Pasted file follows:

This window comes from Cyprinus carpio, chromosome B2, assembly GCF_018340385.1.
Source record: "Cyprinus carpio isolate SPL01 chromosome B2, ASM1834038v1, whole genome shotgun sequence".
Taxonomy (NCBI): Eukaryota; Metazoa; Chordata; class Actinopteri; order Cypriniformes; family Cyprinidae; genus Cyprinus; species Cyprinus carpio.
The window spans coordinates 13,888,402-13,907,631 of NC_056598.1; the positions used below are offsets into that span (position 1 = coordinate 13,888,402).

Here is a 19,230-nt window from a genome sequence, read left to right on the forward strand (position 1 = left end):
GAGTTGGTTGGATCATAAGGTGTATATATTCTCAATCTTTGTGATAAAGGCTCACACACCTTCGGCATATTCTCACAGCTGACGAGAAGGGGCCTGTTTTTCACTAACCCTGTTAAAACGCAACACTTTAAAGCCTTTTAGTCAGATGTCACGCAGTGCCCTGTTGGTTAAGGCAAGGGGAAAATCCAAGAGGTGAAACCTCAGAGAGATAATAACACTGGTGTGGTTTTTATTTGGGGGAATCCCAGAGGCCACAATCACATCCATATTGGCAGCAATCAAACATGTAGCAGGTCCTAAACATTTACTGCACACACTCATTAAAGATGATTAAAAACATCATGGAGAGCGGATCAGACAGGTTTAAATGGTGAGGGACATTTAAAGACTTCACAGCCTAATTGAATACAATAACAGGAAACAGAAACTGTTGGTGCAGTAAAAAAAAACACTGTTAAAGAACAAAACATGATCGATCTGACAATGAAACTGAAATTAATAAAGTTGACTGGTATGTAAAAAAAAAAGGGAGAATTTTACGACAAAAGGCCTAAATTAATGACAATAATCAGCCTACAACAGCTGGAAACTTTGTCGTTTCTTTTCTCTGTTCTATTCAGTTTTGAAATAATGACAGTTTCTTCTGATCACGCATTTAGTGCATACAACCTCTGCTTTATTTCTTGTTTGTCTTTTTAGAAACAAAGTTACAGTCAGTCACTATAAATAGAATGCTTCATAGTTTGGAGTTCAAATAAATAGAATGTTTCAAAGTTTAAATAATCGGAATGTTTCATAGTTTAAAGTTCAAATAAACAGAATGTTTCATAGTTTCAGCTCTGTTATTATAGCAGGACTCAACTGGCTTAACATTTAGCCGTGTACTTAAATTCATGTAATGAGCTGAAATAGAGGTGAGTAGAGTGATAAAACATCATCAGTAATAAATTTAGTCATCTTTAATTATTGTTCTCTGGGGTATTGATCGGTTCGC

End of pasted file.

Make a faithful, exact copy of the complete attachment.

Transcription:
This window comes from Cyprinus carpio, chromosome B2, assembly GCF_018340385.1.
Source record: "Cyprinus carpio isolate SPL01 chromosome B2, ASM1834038v1, whole genome shotgun sequence".
Taxonomy (NCBI): Eukaryota; Metazoa; Chordata; class Actinopteri; order Cypriniformes; family Cyprinidae; genus Cyprinus; species Cyprinus carpio.
The window spans coordinates 13,888,402-13,907,631 of NC_056598.1; the positions used below are offsets into that span (position 1 = coordinate 13,888,402).

Here is a 19,230-nt window from a genome sequence, read left to right on the forward strand (position 1 = left end):
GAGTTGGTTGGATCATAAGGTGTATATATTCTCAATCTTTGTGATAAAGGCTCACACACCTTCGGCATATTCTCACAGCTGACGAGAAGGGGCCTGTTTTTCACTAACCCTGTTAAAACGCAACACTTTAAAGCCTTTTAGTCAGATGTCACGCAGTGCCCTGTTGGTTAAGGCAAGGGGAAAATCCAAGAGGTGAAACCTCAGAGAGATAATAACACTGGTGTGGTTTTTATTTGGGGGAATCCCAGAGGCCACAATCACATCCATATTGGCAGCAATCAAACATGTAGCAGGTCCTAAACATTTACTGCACACACTCATTAAAGATGATTAAAAACATCATGGAGAGCGGATCAGACAGGTTTAAATGGTGAGGGACATTTAAAGACTTCACAGCCTAATTGAATACAATAACAGGAAACAGAAACTGTTGGTGCAGTAAAAAAAAACACTGTTAAAGAACAAAACATGATCGATCTGACAATGAAACTGAAATTAATAAAGTTGACTGGTATGTAAAAAAAAAAGGGAGAATTTTACGACAAAAGGCCTAAATTAATGACAATAATCAGCCTACAACAGCTGGAAACTTTGTCGTTTCTTTTCTCTGTTCTATTCAGTTTTGAAATAATGACAGTTTCTTCTGATCACGCATTTAGTGCATACAACCTCTGCTTTATTTCTTGTTTGTCTTTTTAGAAACAAAGTTACAGTCAGTCACTATAAATAGAATGCTTCATAGTTTGGAGTTCAAATAAATAGAATGTTTCAAAGTTTAAATAATCGGAATGTTTCATAGTTTAAAGTTCAAATAAACAGAATGTTTCATAGTTTCAGCTCTGTTATTATAGCAGGACTCAACTGGCTTAACATTTAGCCGTGTACTTAAATTCATGTAATGAGCTGAAATAGAGGTGAGTAGAGTGATAAAACATCATCAGTAATAAATTTAGTCATCTTTAATTATTGTTCTCTGGGGTATTGATCGGTTCGC